The word ‘Mother’ carries a passionate and profound sentimental weight for every human being on the planet. Where this term is ordinarily given to those who birthed us, there are Mothers whom we can all recognize as being universally admired. Let’s take a moment to explore the inspirational lives these women led.
Mothers come in many shapes and sizes and can be defined with limitless definitions, however, one element is always present, love. From the noble mothers raising their children with deep nourishing, frenzied love and care, the ever-present aged grandmothers patiently enduring their grandchildren’s chatter, or the childless mothers of counties, orphans, and humanity, devoted to selfless kindness, each and all deserve to carry that most sacred of names and gain our deepest admiration.
Mother Teresa, the mother of all and none
Born in Macedonia in 1901, Mother Teresa devoted her life to compassionate missionary work in the subcontinent of India. She founded the Missionaries of Charity in 1950 with only 13 other members. Over the course of its development, there have been tens of thousands of nuns joining her lineage. In addition to this, many orphanages, clinics for AIDS patients and charitable centers have been established worldwide.
Her contributions were quickly noticed by the international community. Individuals and charities all over the world, in turn, expressed their wish to join hands in helping the poor and those who had fallen into despair through her organizations.
Mother Teresa spent her entire life devoted to the most downtrodden and desperate people; she ate, slept and lived together with them. Whether they were AIDS patients or aggressive prisoners, all were touched by her great love and faith.
In honor of her dedication to humanity, in 1979 Mother Teresa was awarded the Nobel Peace Prize. But that title goes only a short way to describe all that she built and contributed to the world. Teresa has no biological children, but she is affectionately known as the Mother of the whole world – “The saint of the destitute”.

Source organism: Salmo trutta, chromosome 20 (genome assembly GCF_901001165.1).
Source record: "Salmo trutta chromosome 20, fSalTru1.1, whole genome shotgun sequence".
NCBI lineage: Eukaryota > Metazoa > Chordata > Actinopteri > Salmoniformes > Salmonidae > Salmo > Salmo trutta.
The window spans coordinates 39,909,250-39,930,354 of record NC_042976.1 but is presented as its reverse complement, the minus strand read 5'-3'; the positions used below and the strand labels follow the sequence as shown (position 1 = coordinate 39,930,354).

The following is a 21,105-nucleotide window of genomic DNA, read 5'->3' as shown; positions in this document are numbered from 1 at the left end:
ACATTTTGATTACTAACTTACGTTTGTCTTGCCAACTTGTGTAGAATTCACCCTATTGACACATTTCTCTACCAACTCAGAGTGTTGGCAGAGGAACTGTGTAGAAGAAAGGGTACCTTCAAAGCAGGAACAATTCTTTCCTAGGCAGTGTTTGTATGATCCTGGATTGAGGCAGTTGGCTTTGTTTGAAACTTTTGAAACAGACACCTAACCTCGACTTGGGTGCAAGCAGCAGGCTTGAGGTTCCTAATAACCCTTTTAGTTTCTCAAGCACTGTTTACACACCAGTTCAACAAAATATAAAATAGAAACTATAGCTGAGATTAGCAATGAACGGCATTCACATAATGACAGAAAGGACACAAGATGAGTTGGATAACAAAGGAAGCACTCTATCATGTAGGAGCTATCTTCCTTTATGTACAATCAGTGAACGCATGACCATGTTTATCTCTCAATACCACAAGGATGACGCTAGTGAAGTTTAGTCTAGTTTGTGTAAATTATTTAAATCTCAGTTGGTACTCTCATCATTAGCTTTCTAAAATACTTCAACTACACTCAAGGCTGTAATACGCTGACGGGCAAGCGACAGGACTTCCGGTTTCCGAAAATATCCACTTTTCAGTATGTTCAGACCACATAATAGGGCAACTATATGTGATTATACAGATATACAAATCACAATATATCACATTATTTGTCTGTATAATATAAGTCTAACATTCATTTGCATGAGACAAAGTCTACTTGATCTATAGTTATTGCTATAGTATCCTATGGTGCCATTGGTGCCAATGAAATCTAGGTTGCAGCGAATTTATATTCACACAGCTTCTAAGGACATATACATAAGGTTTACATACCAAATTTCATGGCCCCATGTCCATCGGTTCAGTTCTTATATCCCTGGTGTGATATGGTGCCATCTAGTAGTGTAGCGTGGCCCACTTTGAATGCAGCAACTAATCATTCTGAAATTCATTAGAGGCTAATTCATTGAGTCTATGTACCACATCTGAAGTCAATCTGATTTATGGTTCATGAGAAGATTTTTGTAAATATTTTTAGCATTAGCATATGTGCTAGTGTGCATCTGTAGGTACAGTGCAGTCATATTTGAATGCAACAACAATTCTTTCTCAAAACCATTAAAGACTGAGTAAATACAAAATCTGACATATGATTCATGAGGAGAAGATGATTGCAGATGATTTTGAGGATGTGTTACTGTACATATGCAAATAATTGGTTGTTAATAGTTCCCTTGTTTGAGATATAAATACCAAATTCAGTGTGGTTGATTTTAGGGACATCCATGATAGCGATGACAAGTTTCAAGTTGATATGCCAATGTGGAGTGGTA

Cornelia, Gracchi’s mother, and the Roman Ideal
Cornelia Scipionis is a symbol of the virtue of Roman women in the 1st century BC and was a prolific mother. After getting married, she gave birth to 12 children but only 3 survived until adulthood.
After her husband, Tiberius Gracchus Majo, died, she spent her entire youth raising her children. However, due to her noble status as a Princess and as the daughter of hero Publius Scipio Africanus (who defeated Hannibal during the Second Punic War), she received quite a number of proposals from multiple potential suitors, most notably from King Ptolemy VIII of Egypt, but all were rejected.
Cornelia’s faithfulness is seen as a testimony to the desired ideals of a woman and mother in the typical Roman family at that time: “A widow will only be faithful to the sole husband she marries.”
During her time, Rome was immersed in magnificent luxury and the ostentatious lifestyles of the aristocracy. But Princess Cornelia was known for her modest and economical approach to life. She studied Latin, Greek, and poetry and educated her children in these things with love, care, and patience.
After she passed away, a marble statue of Cornelia was built to honor the grandeur of her and all mothers. She was favorably renamed “Gracchi’s Mother”.
Mencius’s mother – The most famous mother in Chinese history
Those who have heard the story “Mencius’s mother moves home three times” would perhaps find the way that the mother in the story teaches her son to be very serious and thorough indeed.
In the story, Mencius’s father dies when he is very young, and so his mother raises him on her own. They are very poor so it is not easy for her to play the role of both father and mother. They live together by a cemetery and every day Mencius would see people crying so miserably that he would return home in tears himself. Realizing that where they are living is not good for her son, Mencius’s mother moves them to a busy market place.
There the boy learns how to trade his belongings and quickly becomes boastful about his possessions. So the mother again moves them to a house next to a school. Inspired by the respectful manner and diligence of the scholars and students Mencius learns to focus on his studies and refine his character. Only then did Mencius’s mother feel relieved, “This place is the right space for my child.”
Every day, she made herself an example for her son. Once she told a joke to her child and then had to follow what she said to prevent her son from thinking that she was a liar.
Later on, Mencius became an outstanding philosopher in the Warring States era who was proclaimed as “The second Sage” – ranked after only Confucius himself.
Her strict attitude and teaching methods have gained the greatest admiration of many generations that followed her story.